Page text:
On August 3, 2023, the US Departments of the Treasury, Labor, and Health and Human Services (Departments) issued proposed rules under the Mental Health Parity and Addiction Equity Act (MHPAEA) to reduce barriers to access to mental health and substance use disorder treatment. The proposed rules emphasize the Departments’ focus on mental health parity and aligns with their overarching goal to better ensure that health plans afford access to mental health or substance use disorder benefits as easily as medical or surgical benefits.
By way of background, in 1996, the Mental Health Parity Act of 1996 was enacted by Congress, requiring parity in aggregate dollar and annual dollar limits for mental health benefits. In 2008, the Paul Wellstone and Pete Domenici Mental Health Parity and Addiction Equity Act of 2008 (MHPAEA) added additional requirements, expanding the Mental Health Parity Act of 1996. The MHPAEA requires group health plans and insurance issuers to ensure that financial requirements and treatment limitations are not more restrictive for mental health or substance use disorder benefits than medical or surgical benefits. The Consolidated Appropriations Act in 2021 further expanded the MHPAEA by requiring health plans that cover both medical or surgical benefits and mental health or substance use disorder benefits to conduct and document comparative analyses of non-quantitative treatment limitations (NQTL) for both types of benefits.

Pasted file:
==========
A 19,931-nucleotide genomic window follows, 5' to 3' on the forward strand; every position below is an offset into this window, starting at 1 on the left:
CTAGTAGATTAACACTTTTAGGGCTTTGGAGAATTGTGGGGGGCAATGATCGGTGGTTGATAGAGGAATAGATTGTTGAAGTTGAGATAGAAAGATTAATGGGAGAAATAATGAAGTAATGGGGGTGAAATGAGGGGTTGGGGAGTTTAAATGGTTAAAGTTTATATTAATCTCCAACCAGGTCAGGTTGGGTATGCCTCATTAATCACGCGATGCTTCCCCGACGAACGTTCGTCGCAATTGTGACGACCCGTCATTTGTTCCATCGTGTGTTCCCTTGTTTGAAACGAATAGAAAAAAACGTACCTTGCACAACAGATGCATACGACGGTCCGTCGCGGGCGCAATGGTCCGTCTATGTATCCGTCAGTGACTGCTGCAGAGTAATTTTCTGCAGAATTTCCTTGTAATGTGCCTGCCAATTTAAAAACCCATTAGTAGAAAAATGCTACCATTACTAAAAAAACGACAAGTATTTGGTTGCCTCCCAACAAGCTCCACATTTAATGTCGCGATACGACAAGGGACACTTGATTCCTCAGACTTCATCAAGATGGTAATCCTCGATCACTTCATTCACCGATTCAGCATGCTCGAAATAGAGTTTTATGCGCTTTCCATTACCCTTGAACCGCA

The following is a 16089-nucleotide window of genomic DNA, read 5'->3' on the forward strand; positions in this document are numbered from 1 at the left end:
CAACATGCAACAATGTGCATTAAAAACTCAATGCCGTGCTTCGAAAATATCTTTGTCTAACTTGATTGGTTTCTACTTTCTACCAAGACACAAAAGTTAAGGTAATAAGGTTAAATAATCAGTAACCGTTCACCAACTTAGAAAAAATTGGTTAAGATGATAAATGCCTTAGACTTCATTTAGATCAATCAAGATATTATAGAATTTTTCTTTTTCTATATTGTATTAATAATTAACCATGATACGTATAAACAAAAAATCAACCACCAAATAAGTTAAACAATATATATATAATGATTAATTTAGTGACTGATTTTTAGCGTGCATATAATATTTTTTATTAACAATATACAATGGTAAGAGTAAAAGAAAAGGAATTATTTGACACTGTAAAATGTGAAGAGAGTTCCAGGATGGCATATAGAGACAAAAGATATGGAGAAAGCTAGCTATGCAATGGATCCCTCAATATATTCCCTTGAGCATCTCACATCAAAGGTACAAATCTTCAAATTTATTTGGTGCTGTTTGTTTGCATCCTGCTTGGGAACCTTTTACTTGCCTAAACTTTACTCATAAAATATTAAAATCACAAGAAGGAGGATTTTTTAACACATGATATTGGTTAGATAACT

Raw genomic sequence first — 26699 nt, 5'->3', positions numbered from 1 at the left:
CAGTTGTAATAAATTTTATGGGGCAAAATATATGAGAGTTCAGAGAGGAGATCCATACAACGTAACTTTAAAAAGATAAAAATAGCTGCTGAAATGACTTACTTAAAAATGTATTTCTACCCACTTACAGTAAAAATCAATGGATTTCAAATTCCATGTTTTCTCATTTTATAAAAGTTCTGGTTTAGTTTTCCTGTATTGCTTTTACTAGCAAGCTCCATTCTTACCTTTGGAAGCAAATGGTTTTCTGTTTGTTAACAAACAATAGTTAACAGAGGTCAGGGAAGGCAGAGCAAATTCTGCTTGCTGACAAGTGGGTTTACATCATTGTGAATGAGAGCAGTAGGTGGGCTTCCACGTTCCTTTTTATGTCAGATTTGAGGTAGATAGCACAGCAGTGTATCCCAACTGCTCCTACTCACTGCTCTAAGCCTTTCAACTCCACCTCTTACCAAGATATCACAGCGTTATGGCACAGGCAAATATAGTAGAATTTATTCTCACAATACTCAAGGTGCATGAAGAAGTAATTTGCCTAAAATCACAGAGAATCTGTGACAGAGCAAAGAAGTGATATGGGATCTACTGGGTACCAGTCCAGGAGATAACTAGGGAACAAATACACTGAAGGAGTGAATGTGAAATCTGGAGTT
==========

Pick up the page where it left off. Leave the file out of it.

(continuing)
Although the Departments have issued a fair amount of sub-regulatory guidance regarding the NQTL comparative analysis requirement, the proposed regulations are the first formal regulatory guidance they have issued in about ten years. Recently, audits by the Departments of health plans have directed their focus to MHPAEA compliance. Plan sponsors have expressed frustration with the lack of guidance and varying applications of the existing guidance, complaining that the Departments’ requests are not supported by law, not practical in application, and contradictory.